# Plastic Properties – Bending

The previous articles have shown how to calculate the second moment of area, I, and the elastic modulus, Z, of different shapes and have shown that this can be used to calculate the elastic stress on a section.

Other articles on this website also discuss the difference between elasticity and plasticity and have shown how elastoplastic materials behave differently above and below a materials yield stress.

In this article we will look at what happens if you load an elastoplastic beam beyond its elastic limit.

#### Plastic Stress Blocks

If we take a beam made out of an elastoplastic material such as steel and bend it, stresses will occur in the top and bottom of a section. We can keep bending the section until one of these outer fibres reaches the yield stress, but then what happens?

When the stress in one of the outer fibres of the beam reaches the material’s yield stress the material in that location begins to deform plastically. If strain hardening is ignored then the stress in the yielded location remains at the yield stress and cannot develop a higher stress, but it can deform.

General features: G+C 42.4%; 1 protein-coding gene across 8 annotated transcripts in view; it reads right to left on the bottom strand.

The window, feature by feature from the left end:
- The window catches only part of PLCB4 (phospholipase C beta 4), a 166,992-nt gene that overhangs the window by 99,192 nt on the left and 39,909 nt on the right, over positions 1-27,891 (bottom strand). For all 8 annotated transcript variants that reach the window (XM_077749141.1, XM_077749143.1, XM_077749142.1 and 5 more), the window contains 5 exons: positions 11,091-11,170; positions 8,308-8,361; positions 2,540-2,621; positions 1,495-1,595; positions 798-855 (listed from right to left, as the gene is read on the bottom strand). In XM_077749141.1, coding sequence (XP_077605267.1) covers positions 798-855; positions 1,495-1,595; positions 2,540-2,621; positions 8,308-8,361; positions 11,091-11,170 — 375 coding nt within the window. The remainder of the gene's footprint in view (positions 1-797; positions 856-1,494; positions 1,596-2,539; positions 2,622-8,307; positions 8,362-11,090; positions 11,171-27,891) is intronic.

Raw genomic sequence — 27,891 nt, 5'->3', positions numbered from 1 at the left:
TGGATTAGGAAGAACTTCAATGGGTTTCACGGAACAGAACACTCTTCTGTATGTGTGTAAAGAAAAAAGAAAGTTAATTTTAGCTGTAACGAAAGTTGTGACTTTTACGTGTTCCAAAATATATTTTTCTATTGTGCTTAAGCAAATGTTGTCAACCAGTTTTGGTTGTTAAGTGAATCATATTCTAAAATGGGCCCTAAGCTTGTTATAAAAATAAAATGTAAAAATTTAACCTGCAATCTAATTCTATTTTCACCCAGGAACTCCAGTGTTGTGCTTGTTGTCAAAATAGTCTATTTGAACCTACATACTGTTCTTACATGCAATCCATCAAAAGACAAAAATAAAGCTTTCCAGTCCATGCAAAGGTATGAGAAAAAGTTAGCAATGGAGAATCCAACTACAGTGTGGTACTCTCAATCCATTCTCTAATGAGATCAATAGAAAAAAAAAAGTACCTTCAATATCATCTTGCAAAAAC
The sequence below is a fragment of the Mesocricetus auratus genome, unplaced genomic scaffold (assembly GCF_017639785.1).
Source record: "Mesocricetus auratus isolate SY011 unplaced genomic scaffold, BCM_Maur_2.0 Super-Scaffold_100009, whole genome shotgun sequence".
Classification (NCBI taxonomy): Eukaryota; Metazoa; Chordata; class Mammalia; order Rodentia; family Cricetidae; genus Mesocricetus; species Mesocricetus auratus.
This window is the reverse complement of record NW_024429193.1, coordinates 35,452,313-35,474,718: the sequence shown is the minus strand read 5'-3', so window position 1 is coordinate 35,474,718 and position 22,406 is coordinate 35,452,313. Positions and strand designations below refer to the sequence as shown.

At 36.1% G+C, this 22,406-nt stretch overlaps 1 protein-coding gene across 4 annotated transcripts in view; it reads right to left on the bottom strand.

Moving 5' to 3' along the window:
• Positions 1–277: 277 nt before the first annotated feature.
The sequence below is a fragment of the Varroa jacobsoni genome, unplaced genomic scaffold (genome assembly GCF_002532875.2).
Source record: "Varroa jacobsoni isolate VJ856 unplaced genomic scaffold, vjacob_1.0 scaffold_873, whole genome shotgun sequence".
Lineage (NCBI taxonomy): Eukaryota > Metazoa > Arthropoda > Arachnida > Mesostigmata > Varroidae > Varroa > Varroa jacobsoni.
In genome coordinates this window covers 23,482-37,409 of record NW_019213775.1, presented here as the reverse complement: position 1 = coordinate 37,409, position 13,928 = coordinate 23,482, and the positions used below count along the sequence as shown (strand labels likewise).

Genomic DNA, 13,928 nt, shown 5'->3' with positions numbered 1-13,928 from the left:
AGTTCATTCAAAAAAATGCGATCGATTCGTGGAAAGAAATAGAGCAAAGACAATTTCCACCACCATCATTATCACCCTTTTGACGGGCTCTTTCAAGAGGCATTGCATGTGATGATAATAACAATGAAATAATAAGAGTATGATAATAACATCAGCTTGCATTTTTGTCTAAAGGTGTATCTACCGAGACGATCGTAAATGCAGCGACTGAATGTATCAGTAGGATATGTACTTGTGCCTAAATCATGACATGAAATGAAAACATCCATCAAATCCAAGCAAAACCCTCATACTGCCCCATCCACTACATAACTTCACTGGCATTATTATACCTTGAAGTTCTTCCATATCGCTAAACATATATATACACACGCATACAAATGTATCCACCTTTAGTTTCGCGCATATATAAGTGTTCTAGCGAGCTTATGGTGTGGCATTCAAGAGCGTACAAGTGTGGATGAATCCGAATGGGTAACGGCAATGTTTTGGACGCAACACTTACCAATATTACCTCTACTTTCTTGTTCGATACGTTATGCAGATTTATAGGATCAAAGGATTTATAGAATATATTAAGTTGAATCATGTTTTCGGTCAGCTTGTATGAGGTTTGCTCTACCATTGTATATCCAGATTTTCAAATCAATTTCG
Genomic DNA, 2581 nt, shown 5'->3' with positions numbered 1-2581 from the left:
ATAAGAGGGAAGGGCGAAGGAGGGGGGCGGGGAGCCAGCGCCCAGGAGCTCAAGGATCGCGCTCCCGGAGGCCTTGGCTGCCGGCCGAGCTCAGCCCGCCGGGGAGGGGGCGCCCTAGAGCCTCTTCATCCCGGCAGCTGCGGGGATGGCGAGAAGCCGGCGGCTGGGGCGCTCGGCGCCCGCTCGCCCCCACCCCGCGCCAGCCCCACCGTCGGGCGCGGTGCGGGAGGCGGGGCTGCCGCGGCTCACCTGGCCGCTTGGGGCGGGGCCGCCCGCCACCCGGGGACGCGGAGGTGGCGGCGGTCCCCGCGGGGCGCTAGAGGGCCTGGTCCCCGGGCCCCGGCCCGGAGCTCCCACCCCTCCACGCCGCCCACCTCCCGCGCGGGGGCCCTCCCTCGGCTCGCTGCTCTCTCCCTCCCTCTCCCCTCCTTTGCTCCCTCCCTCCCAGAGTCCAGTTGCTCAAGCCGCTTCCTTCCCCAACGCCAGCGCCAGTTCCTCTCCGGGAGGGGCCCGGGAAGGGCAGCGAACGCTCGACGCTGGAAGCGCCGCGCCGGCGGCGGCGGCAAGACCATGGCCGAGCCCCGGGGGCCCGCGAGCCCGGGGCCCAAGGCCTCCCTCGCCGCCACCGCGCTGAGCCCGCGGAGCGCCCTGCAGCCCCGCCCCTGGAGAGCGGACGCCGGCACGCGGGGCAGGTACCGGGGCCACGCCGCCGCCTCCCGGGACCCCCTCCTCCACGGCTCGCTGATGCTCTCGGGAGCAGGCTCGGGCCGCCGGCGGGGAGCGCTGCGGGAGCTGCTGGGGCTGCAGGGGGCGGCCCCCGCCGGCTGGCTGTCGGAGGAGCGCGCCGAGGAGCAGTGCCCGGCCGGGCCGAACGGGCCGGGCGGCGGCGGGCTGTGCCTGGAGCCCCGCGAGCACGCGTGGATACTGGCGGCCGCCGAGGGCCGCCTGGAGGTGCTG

If bending continues to increase then sections closer to the elastic neutral axis also being to reach the materials yield stress and also deform plastically. Bending can increase until all points on the beam’s cross section have the yield stress in either tension or compression.

Once all sections of the beam have yielded then it is not possible to increase the bending moment on the element, maintaining the load will simply cause plastic strain to occur and the beam to deflect, this is sometimes known as a “plastic hinge”.

The diagrams above show that as parts of the beam begin to yield the neutral axis (the point of zero stress) of the beam begins to move, this is to ensure that the total compressive force from the area undergoing compressive stress and the total tensile force from the areas undergoing tensile stress are equal, such that force equilibrium is satisfied in the cross section.

The position of the neutral axis when the section has fully yielded is called the “plastic neutral axis”. It is worth noting that the elastic neutral axis and the plastic neutral axis are often at different positions within the beam, as a beam is loaded past its elastic moment of resistance the neutral axis begins to shift towards the plastic neutral axis.

#### Finding the Plastic Neutral Axis

The plastic neutral axis divides the section into two, ensuring that the tensile force from the half in tension is equal to the compressive force from the half in compression. This ensures force equilibrium at the cross section.